An embodiment of the present invention will be discribed with reference to the drawings.
In FIGS. 1 and 2, a reference numeral 1 designates a substantially rectangular frame. Front pulleys 2, 2 are rotatably supported with their axes aligned with each other at the right and left sides of the front part of the frame 1, and rear pulleys 3, 3 rotatably supported with their axes aligned with each other at the right and left sides of the rear part of the frame 1. The rear pulleys 3, 3 are adjustably mounted on the frame 1 so that the shafts 12, 12 of the rear pulleys can be moved to some extent along the longitudinal direction of the frame 1. Endless belts 4, 4 made of a resilient material are respectively extended between the left front pulley 2 and the left rear pulley 3 and between the right front pulley 2 and the right rear pulley 3 with a suitable tension. In the outer surface of each of the endless belts 4, substantially rectangular recesses 5 having a desired depth are formed at constant intervals over the entire length of the endless belt. A through hole 6 which communicates the outer surface of the endless belt 4 with the inner surface thereof is formed in each of the recesses 5.
A front motor 7 which may be an electrical motor or an air motor is mounted on the front part of the frame 1. A driving force of the front motor 7 is transmitted to the pulley shaft 9 of the front pulley 2 at the left side of the frame 1 through a chain 8 via a sprocket. A rear motor 10 which may be an electrical motor or an air motor is mounted on the rear part of the frame 1. A driving force of the rear motor 10 is transmitted to the pulley shaft 12 of the rear pulley 3 at the right side of the frame through a chain 11 via a sprocket. Right and left support beams 13 are provided at the right and left lower parts of the frame 1 so as to extend in the longitudinal direction of the frame 1 with their lower surfaces in close-contact with the inner surfaces of the endless belts 4. Each of the support beams 13 has plurality of slits 13a extending in the transversal direction of the support beam so that it possesses some flexibility in the vertical direction. A plurality of rectangular suction chambers 14 are formed in the lower surface of the support beams 13 at suitable intervals over the entire length of the beams. Each of the suction chambers 14 is formed so that it can extend over two adjacent through holes 6, 6 of the endless belts 4. Accordingly, at least one of each two adjacent recesses 5 is in a vacuum condition. A communication hole 15 is formed in each of the suction chambers 14 to communicate the upper surface of the support beams with the lower surface.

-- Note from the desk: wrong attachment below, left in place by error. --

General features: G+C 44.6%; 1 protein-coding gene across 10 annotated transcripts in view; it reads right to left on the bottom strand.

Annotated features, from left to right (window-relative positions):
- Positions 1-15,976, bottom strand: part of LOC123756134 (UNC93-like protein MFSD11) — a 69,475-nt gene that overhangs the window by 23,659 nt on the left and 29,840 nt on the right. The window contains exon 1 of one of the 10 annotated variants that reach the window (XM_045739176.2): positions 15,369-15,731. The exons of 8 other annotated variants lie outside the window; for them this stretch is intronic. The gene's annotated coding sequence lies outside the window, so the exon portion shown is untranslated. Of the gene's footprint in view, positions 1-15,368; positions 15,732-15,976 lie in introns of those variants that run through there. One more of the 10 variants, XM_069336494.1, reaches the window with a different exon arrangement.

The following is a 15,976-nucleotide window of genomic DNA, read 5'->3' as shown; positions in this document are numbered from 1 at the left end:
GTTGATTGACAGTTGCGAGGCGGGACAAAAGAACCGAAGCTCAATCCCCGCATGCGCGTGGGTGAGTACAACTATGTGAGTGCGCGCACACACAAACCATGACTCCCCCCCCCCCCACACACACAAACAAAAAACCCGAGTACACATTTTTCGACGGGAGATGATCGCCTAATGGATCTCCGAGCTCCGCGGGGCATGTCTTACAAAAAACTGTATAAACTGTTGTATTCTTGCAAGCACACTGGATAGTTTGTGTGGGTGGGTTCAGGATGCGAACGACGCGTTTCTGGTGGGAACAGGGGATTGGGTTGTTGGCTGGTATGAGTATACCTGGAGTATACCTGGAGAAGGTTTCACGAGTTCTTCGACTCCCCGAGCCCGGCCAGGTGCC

A header pipe for vacuum pipe 17 is placed along the center line in the longitudinal direction of the frame 1. The rear end of the header pipe 17 is connected to a vacuum source placed away from the vacuum wall crawler of this embodiment through a hose (not shown). A plurality of air ejectors 18 are connected to the header pipe 17 in the frame 1 in a symmetrical manner at the right and left sides of the header pipe. Each of the air ejectors 18 has an air suction nozzle 19. The ejectors when actuated by vacuum from the header pipe 17 will suck air. The number of the air ejectors 18 corresponds to number of the suction chambers 14 formed in the support beams 13. The suction nozzle 19 in each of the air ejectors 18 is connected to one communication hole 15 of each of the suction chambers 14 by means of a hose 20.
In the vacuum wall crawler, when a vacuum is supplied to the header pipe 17 through a hose, the air ejectors 18 are actuated. Air in the each suction chamber 14 formed in the support beams 13 is sucked independently by each air ejector 18 through the communication holes 15, the hoses 20 and the air suction nozzle 19 to render each of the suction chambers 14 to be in a vacuum condition. Accordingly, air in the recesses 5 formed in the endless belts 4 is sucked through the through holes 6, whereby the each recess section in the right and left endless belts perform the function of independent suction discs, and accordingly the vacuum wall crawler is strongly attracted to a coarse wall surface.